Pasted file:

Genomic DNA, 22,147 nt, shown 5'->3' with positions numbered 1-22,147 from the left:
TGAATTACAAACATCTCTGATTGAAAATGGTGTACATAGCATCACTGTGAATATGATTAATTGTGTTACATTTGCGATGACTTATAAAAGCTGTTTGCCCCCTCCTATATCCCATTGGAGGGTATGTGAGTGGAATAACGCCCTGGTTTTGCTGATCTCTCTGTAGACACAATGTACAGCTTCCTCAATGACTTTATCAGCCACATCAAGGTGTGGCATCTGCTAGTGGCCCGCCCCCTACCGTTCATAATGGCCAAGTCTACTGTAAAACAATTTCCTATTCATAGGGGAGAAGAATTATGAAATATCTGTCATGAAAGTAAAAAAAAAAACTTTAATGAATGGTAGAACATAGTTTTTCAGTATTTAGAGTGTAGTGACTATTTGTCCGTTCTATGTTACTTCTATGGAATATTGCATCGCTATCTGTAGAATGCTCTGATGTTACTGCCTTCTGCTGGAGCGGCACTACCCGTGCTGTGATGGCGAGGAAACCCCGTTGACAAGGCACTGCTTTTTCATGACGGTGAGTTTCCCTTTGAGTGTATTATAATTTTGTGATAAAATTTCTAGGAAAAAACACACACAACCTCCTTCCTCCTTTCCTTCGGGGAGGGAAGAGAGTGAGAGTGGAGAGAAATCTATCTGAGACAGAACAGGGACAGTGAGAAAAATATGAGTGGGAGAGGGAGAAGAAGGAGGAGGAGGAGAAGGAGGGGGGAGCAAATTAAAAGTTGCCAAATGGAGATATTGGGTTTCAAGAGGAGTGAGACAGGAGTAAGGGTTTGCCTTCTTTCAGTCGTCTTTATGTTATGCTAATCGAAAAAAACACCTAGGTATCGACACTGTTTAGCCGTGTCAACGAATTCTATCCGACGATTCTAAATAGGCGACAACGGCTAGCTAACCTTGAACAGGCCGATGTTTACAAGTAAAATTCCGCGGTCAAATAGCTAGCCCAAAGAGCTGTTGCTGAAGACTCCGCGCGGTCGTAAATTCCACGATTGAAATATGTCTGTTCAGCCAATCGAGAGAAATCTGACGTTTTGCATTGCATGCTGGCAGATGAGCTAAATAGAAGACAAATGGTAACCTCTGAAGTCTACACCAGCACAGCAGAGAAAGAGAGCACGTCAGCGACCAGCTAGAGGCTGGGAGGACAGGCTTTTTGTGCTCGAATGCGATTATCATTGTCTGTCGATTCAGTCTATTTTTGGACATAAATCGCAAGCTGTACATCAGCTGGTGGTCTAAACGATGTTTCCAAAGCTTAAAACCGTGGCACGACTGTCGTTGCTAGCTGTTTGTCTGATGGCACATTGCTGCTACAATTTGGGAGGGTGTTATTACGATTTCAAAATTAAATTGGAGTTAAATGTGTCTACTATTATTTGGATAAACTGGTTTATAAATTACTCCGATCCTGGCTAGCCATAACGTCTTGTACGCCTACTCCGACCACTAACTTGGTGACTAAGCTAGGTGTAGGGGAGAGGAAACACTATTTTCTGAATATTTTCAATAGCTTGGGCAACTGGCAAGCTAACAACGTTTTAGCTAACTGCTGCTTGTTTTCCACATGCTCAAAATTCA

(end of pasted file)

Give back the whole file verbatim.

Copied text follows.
Genomic DNA, 22,147 nt, shown 5'->3' with positions numbered 1-22,147 from the left:
TGAATTACAAACATCTCTGATTGAAAATGGTGTACATAGCATCACTGTGAATATGATTAATTGTGTTACATTTGCGATGACTTATAAAAGCTGTTTGCCCCCTCCTATATCCCATTGGAGGGTATGTGAGTGGAATAACGCCCTGGTTTTGCTGATCTCTCTGTAGACACAATGTACAGCTTCCTCAATGACTTTATCAGCCACATCAAGGTGTGGCATCTGCTAGTGGCCCGCCCCCTACCGTTCATAATGGCCAAGTCTACTGTAAAACAATTTCCTATTCATAGGGGAGAAGAATTATGAAATATCTGTCATGAAAGTAAAAAAAAAAACTTTAATGAATGGTAGAACATAGTTTTTCAGTATTTAGAGTGTAGTGACTATTTGTCCGTTCTATGTTACTTCTATGGAATATTGCATCGCTATCTGTAGAATGCTCTGATGTTACTGCCTTCTGCTGGAGCGGCACTACCCGTGCTGTGATGGCGAGGAAACCCCGTTGACAAGGCACTGCTTTTTCATGACGGTGAGTTTCCCTTTGAGTGTATTATAATTTTGTGATAAAATTTCTAGGAAAAAACACACACAACCTCCTTCCTCCTTTCCTTCGGGGAGGGAAGAGAGTGAGAGTGGAGAGAAATCTATCTGAGACAGAACAGGGACAGTGAGAAAAATATGAGTGGGAGAGGGAGAAGAAGGAGGAGGAGGAGAAGGAGGGGGGAGCAAATTAAAAGTTGCCAAATGGAGATATTGGGTTTCAAGAGGAGTGAGACAGGAGTAAGGGTTTGCCTTCTTTCAGTCGTCTTTATGTTATGCTAATCGAAAAAAACACCTAGGTATCGACACTGTTTAGCCGTGTCAACGAATTCTATCCGACGATTCTAAATAGGCGACAACGGCTAGCTAACCTTGAACAGGCCGATGTTTACAAGTAAAATTCCGCGGTCAAATAGCTAGCCCAAAGAGCTGTTGCTGAAGACTCCGCGCGGTCGTAAATTCCACGATTGAAATATGTCTGTTCAGCCAATCGAGAGAAATCTGACGTTTTGCATTGCATGCTGGCAGATGAGCTAAATAGAAGACAAATGGTAACCTCTGAAGTCTACACCAGCACAGCAGAGAAAGAGAGCACGTCAGCGACCAGCTAGAGGCTGGGAGGACAGGCTTTTTGTGCTCGAATGCGATTATCATTGTCTGTCGATTCAGTCTATTTTTGGACATAAATCGCAAGCTGTACATCAGCTGGTGGTCTAAACGATGTTTCCAAAGCTTAAAACCGTGGCACGACTGTCGTTGCTAGCTGTTTGTCTGATGGCACATTGCTGCTACAATTTGGGAGGGTGTTATTACGATTTCAAAATTAAATTGGAGTTAAATGTGTCTACTATTATTTGGATAAACTGGTTTATAAATTACTCCGATCCTGGCTAGCCATAACGTCTTGTACGCCTACTCCGACCACTAACTTGGTGACTAAGCTAGGTGTAGGGGAGAGGAAACACTATTTTCTGAATATTTTCAATAGCTTGGGCAACTGGCAAGCTAACAACGTTTTAGCTAACTGCTGCTTGTTTTCCACATGCTCAAAATTCA